Thirdly, the F-35’s cost could be reduced by a full 10% if the Congress would allow the DOD to produce F-35s in bulk, rather than in a piecemeal manner. It is Holt and his Congressional colleagues who are to blame for this 10% part of the program cost.
Fourthly, the Republican budget plan, while preventing sequestration of defense spending, would nonetheless retain First Tier BCA-ordered defense budget cuts and reduce total federal spending while reinvigorating the economy and balancing the budget within a decade (under dynamic scoring).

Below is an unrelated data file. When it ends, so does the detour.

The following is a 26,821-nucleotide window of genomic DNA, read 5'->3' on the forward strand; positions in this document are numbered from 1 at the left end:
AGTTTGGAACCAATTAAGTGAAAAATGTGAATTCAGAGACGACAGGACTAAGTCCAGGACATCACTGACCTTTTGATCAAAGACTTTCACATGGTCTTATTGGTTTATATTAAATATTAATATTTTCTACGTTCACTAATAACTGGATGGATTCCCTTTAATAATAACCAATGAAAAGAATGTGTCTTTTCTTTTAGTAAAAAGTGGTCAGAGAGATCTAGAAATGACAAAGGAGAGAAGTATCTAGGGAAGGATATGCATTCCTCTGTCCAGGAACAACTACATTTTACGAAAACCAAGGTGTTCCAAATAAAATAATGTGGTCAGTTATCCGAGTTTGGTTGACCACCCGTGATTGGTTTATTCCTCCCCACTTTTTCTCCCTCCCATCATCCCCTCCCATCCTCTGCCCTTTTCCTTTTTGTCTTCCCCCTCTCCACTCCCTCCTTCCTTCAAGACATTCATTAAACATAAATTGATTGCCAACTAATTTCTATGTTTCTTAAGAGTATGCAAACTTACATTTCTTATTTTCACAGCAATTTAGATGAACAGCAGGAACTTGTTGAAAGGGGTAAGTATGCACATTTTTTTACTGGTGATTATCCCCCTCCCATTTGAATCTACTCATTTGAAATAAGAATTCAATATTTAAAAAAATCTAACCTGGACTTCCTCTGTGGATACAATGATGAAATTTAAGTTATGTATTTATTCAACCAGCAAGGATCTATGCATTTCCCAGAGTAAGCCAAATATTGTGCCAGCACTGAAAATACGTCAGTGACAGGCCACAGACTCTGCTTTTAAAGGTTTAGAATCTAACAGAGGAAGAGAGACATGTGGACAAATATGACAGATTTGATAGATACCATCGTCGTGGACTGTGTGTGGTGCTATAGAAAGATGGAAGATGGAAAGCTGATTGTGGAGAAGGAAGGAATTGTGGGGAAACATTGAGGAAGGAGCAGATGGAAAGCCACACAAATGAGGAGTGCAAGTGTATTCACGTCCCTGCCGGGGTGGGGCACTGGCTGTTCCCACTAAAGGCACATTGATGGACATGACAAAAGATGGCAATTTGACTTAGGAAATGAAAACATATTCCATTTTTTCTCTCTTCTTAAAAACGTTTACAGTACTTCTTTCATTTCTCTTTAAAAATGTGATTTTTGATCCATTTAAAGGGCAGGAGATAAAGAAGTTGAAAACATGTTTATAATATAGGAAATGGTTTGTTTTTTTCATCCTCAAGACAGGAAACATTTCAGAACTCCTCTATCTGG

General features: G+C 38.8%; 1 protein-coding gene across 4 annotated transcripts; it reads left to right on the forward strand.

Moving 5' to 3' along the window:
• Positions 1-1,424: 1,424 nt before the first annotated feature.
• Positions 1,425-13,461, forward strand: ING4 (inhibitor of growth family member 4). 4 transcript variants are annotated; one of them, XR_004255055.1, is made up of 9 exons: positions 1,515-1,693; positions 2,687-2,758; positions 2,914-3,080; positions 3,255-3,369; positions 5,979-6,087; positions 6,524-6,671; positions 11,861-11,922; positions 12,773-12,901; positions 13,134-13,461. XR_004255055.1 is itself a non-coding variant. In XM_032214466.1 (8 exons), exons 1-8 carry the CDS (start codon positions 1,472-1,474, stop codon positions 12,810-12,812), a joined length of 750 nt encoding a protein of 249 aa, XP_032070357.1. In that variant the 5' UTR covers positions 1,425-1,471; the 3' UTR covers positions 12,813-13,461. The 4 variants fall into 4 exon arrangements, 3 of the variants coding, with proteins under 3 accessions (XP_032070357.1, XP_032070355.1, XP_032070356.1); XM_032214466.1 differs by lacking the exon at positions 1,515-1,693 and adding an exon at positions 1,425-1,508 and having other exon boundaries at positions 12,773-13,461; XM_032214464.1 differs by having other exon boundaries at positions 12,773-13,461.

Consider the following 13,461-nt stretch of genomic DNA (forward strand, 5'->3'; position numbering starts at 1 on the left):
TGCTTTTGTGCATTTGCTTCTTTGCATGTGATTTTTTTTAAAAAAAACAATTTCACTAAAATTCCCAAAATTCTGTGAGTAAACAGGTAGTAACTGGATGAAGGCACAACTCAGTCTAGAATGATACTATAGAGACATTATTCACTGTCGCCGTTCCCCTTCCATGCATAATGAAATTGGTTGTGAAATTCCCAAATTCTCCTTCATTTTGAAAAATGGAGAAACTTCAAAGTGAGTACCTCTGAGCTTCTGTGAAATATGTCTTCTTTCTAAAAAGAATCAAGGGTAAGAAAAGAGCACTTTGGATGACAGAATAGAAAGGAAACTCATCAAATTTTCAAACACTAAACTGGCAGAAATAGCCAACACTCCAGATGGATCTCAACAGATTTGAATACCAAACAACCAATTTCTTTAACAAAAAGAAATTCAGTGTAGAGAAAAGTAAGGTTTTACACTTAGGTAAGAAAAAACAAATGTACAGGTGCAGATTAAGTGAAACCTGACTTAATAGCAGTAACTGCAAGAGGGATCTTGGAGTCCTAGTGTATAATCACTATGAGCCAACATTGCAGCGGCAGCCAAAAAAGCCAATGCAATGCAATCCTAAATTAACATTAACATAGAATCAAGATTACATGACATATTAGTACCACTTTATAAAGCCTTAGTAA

Fifthly, it is not true that, as Holt has claimed, the F-35 program’s cost is bigger than the entire defense budget “a decade ago”). “A decade ago” was FY2002, and the defense budget for that year was over $400 bn. By contrast, the F-35 program’s cost, $388 bn (not $400 bn as Holt falsely claims) is even smaller than the defense budget for FY2001 ($390 bn in today’s money).
So Congressman Holt’s claims are blatant lies.
The DOD’s fifth generation fighter programs are fully justified.